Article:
The Aging Autism Population | Kathy Marshack

What's happening to the aging autism population Autism was first described as a syndrome in 1943 by Leo Kanner. That’s over 70 years ago. However, most of the autism research still mainly focuses on children. This is important, as we desperately want to understand how to best assist children to reach their potential.

However, the challenges of autism follow these individuals throughout their lives. And some of them are well into their 70’s. How does autism affect the different stages of life?

CNN contributor, Francesca Happe, reported recently on a number of studies of older ones with autism. Here are a few of the highlights:

  • Adults with autism have higher rates of hypertension, diabetes and obesity. This might be because they can’t communicate health difficulties and due to their sensory issues, they can’t tolerate the standard physical exams that physicians give.
  • One group of severely affected older adults with autism showed high rates of Parkinson-like movement problems. They can only speculate as to reasons at this point. More study is required to discover the answers.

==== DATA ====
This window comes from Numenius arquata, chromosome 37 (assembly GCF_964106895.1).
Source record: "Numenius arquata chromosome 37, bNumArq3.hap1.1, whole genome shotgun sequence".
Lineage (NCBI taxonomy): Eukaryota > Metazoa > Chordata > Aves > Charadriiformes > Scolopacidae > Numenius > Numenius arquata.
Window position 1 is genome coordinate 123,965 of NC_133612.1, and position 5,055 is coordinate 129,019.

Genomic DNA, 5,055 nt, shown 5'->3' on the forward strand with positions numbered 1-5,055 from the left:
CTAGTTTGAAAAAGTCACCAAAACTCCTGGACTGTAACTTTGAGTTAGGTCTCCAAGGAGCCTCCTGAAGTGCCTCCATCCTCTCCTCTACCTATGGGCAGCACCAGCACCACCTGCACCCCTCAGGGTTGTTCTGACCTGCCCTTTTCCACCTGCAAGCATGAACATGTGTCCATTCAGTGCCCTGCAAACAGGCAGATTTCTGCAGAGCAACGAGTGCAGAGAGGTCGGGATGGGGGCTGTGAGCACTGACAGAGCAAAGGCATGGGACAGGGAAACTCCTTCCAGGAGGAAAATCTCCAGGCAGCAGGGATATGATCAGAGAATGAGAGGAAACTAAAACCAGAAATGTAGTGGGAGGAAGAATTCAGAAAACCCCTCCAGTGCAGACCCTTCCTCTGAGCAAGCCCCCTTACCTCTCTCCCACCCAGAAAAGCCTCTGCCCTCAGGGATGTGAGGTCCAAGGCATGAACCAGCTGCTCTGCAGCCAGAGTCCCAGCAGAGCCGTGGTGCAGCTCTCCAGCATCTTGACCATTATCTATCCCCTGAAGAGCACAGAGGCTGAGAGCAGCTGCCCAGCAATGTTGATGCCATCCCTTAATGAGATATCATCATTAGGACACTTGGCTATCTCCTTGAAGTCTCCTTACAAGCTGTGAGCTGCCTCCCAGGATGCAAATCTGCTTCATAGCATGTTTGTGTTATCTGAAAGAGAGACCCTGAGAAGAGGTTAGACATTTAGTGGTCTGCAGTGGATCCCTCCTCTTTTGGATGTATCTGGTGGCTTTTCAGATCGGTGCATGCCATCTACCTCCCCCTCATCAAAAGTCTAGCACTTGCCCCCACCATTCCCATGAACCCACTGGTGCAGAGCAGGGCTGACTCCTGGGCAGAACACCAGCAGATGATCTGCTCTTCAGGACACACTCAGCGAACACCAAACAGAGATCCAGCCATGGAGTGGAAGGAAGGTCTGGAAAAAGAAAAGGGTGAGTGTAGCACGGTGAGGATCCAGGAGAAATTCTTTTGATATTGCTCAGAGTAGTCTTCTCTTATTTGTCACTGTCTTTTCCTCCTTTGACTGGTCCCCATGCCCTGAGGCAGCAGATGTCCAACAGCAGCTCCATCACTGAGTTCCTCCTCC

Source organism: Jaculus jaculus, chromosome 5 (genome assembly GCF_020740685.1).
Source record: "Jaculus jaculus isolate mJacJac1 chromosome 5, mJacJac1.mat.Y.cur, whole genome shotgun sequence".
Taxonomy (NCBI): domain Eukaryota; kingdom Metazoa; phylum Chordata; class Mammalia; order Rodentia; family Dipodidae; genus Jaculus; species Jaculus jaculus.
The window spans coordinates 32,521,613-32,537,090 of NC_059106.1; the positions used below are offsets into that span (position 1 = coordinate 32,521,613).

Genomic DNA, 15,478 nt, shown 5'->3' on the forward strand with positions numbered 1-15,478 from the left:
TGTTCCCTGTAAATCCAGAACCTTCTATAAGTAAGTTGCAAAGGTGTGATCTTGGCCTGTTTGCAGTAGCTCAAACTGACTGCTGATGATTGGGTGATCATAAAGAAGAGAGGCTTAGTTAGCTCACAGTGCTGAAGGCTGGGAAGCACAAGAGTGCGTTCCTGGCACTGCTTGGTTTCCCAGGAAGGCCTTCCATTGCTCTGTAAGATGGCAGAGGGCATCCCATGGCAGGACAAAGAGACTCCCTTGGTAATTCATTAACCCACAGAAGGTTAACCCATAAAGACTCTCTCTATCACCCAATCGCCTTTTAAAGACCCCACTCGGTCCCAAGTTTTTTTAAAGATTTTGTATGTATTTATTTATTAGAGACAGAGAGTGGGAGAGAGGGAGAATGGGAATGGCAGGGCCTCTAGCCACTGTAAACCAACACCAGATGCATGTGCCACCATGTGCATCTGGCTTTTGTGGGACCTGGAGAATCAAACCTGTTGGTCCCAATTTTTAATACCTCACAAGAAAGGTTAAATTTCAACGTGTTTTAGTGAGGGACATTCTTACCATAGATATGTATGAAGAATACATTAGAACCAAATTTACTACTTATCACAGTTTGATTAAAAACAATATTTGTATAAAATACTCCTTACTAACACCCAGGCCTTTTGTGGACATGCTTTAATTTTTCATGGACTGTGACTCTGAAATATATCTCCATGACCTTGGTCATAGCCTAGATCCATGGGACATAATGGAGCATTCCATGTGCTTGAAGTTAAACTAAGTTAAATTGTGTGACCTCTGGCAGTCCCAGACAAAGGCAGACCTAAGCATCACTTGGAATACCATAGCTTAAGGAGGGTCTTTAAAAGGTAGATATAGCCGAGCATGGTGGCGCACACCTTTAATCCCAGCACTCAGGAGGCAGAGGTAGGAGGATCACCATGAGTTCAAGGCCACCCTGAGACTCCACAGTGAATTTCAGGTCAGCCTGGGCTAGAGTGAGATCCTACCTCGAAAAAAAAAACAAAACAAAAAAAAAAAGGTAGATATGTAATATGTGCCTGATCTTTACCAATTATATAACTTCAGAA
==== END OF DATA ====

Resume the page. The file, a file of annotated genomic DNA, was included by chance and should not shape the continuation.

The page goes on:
• There is some good news. At the International Meeting for Autism Research last weekend Marsha Mailick, director of the Waisman Center at the University of Wisconsin-Madison, shared data gleaned from 10 years of following the lives of more than 400 people with autism, starting in 1998. It found that “Autistic symptoms, such as impaired verbal and nonverbal communication and social interaction, and rigid/repetitive behaviors, decreased over time among one-third to half of the study participants, and stayed stable in many others. Independent living skills remained stable in this group, as well.
The evidence indicates that people with autism need continued research, support, and services throughout their lives. Since they are more prone to anxiety and depression, it’s vital that their mental health is evaluated and assisted by a specialist trained in autism spectrum disorder.

And not to be forgotten are the life long caregivers for those with ASD. They require continued support as well to cope with the demands put upon them. Are you ready to reach out? Do you need to talk with someone who understands the dynamics of a relationship with someone with autism? If you live in the Portland, OR/Vancouver, WA area, please contact my office and set up an appointment.

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